It appears Mayor Bloomberg will not be bequeathing the mayorship to Bill de Blasio on an ornate silver platter masked as a Joe Lhota endorsement: he announced today that he will not be endorsing a candidate in the general election.

On his weekly radio show this morning, Bloomberg said he was "not a a partisan guy," and that he plans to "leave the campaigning to the campaigners." And so, he will not be publicly choosing one candidate over another, leaving us alone to fruitlessly wonder which mayoral wannabe Bloomberg dreams of handing over his reign (hint: it's probably not de Blasio).

Naturally, one might suspect Bloomberg's professed silence is really an effort to prevent effectively dooming his preferred candidate. Lest we forget, last week's New York interview with the mayor—in which he called de Blasio's campaign "class warfare" and "racist"—certainly didn't hurt de Blasio in the primary election, and his lauding of Christine Quinn likely contributed to her campaign's complete decline. At this point, a formal endorsement from Bloomberg seems like a vicious black widow spider bite akin to having Sydney Leathers crash your "victory" party.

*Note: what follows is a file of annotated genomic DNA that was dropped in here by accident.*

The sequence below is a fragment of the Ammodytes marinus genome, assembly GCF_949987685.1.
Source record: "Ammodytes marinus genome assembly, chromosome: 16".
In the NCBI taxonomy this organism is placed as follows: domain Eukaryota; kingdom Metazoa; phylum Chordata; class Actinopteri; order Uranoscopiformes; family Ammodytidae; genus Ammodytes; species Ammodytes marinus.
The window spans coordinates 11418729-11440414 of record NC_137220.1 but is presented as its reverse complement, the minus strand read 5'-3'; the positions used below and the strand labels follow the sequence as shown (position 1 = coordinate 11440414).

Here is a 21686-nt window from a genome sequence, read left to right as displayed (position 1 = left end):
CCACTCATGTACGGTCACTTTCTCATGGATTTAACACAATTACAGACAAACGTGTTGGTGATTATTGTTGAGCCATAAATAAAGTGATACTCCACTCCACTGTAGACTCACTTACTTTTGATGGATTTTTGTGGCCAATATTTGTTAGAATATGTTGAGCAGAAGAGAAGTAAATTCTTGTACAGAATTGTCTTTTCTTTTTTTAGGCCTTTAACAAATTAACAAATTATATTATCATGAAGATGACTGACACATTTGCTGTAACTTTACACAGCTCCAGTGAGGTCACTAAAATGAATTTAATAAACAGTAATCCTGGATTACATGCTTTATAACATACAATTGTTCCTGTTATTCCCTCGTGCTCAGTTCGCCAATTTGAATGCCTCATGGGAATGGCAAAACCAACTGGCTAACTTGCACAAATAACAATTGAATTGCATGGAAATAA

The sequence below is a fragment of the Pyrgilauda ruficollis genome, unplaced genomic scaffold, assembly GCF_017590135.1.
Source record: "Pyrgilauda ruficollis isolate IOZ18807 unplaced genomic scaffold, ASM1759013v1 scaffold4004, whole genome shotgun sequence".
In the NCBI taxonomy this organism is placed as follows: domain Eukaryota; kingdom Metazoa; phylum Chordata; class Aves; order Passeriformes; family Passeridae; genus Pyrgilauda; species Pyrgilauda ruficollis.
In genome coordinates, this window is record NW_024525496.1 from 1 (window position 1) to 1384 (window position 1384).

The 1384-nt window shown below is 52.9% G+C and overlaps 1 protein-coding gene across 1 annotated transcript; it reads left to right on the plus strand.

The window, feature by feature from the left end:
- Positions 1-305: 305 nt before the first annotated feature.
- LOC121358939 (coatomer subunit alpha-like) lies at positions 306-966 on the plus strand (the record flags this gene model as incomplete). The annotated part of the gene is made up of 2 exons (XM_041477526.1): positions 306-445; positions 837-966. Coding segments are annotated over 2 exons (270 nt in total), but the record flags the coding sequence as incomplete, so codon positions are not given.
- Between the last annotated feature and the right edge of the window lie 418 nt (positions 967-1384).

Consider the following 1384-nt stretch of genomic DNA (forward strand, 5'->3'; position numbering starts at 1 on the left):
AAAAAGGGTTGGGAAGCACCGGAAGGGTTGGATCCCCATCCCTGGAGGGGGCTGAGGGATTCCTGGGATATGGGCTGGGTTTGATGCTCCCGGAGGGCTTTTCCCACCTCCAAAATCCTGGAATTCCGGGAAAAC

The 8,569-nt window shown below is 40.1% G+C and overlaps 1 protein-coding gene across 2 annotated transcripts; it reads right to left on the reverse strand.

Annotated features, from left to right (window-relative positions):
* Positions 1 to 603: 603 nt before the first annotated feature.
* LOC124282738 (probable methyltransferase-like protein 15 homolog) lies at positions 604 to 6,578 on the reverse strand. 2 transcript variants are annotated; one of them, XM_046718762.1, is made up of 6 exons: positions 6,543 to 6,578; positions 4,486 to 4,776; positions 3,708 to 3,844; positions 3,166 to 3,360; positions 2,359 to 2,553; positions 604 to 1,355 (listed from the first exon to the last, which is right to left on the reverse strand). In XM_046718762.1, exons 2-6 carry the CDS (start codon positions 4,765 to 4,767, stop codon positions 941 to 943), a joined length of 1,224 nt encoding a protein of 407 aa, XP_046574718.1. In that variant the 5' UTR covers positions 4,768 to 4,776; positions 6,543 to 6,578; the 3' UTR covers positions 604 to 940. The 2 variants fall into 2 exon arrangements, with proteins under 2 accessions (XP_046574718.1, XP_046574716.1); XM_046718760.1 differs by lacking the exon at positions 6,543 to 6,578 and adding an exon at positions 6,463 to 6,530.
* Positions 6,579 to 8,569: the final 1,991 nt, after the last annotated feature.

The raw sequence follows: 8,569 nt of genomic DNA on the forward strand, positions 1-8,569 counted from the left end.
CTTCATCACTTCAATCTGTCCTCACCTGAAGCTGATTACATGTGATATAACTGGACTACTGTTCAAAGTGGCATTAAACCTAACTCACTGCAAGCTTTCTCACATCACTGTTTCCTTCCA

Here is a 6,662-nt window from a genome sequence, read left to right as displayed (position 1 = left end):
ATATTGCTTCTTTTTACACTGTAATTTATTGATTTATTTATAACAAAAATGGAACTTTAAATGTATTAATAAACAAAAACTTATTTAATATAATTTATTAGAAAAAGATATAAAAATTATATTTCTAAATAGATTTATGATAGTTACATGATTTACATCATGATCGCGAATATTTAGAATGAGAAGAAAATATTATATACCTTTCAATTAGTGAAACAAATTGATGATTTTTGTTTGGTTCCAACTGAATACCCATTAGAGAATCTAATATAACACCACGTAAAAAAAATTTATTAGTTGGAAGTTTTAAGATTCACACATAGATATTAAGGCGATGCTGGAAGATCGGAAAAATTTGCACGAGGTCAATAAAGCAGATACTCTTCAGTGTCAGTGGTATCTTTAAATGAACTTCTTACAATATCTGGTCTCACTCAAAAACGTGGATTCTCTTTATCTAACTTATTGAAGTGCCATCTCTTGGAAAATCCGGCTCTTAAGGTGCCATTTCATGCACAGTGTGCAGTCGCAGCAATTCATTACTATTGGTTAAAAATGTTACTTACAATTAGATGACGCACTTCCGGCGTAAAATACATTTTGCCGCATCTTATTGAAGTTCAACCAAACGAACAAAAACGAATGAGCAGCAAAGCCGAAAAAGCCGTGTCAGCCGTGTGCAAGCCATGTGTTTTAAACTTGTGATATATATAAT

Meanwhile, Bloomberg says his job "is to govern, and help the next guy," so he plans to spend the next few months doing whatever he can to prepare for the new administration's January 1 start. "It’s really important to the next mayor that they have the tools. They’ve got to know where everything is, and what status it’s in, which buttons to push, how to keep it going, particularly at the beginning as they form a team,” Bloomberg said. “Helping the next mayor get prepared for the job so he can hit the ground running is really one of the most important things I can do for New Yorkers after November.” He might want to start off by getting a bigger podium.